Big data! If you don’t have it, you better get yourself some. Your competition has it, after all. Bottom line: If your data is little, your rivals are going to kick sand in your face and steal your girlfriend. There are many problems with the assumptions behind the “big data” narrative (above, in a reductive…“In some cases, big data is as likely to confuse as it is to enlighten.When companies start using big data, they are wading into the deep end of a number of tough disciplines—statistics, data quality, and everything else that comprises “data science.” Just as in the kind of science that is published every day—and as often, ignored, revised, or never verified—the pitfalls are many. Biases in how data are collected, a lack of context, gaps in what’s gathered, artifacts of how data are processed and the overall cognitive biases that lead even the best researchers to see patterns where there are none mean that “we may be getting drawn into particular kinds of algorithmic illusions,” said MIT Media Lab visiting scholar Kate Crawford. Terrific summary of “big data” myths by @mims is consistent with our view at Joios. Our rigorous data-gathering process (reliant on blind tastings and unbiased individual submissions) produces smaller but better data: highly accurate, intelligible, bounded. We like the trade-off.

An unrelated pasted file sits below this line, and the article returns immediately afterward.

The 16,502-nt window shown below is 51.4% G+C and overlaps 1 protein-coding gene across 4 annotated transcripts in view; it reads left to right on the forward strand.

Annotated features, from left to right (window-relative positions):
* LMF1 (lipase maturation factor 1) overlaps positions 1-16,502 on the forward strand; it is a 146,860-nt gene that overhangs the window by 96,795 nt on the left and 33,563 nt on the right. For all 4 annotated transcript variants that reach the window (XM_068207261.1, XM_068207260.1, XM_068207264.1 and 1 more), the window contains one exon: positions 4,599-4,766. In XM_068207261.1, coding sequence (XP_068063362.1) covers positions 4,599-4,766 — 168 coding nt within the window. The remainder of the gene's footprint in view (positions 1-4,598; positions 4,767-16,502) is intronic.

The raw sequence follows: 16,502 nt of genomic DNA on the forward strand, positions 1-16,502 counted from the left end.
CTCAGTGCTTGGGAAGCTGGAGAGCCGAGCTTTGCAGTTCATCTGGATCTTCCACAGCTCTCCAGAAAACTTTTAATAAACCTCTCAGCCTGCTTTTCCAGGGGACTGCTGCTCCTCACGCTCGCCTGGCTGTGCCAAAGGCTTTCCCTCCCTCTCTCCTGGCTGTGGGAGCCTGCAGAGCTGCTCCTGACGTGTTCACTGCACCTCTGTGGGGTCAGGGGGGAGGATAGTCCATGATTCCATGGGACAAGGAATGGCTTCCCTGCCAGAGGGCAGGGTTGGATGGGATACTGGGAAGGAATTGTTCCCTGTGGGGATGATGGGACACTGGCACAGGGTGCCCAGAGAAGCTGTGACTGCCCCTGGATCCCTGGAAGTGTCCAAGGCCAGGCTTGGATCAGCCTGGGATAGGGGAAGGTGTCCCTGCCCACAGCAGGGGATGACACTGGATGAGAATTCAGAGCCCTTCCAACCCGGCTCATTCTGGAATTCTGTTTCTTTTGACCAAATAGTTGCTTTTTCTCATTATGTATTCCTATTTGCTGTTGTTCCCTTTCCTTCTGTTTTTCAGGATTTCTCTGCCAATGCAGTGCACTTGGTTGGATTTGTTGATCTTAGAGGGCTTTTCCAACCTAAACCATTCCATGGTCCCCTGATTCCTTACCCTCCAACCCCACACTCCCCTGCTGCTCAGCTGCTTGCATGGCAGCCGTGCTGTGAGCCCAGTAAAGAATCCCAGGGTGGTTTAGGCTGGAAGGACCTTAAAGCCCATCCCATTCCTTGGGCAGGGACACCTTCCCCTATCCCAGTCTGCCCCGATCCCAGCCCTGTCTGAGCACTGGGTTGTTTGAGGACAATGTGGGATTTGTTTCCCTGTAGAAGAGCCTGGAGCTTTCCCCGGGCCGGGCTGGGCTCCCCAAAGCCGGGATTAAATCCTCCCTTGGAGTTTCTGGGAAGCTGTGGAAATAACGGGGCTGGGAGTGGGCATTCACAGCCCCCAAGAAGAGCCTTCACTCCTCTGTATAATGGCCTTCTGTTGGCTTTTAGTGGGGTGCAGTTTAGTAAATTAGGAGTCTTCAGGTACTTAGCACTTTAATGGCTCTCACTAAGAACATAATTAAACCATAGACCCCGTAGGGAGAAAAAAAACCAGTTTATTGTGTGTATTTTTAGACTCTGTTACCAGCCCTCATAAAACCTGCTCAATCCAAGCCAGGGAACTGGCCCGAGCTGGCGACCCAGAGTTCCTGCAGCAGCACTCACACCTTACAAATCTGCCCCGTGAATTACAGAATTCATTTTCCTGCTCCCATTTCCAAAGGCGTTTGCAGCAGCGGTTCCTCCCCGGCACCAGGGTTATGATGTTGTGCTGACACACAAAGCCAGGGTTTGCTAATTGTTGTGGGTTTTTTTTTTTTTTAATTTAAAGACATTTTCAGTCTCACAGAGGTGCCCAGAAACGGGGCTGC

Page 1 of 12
← Newer • Older →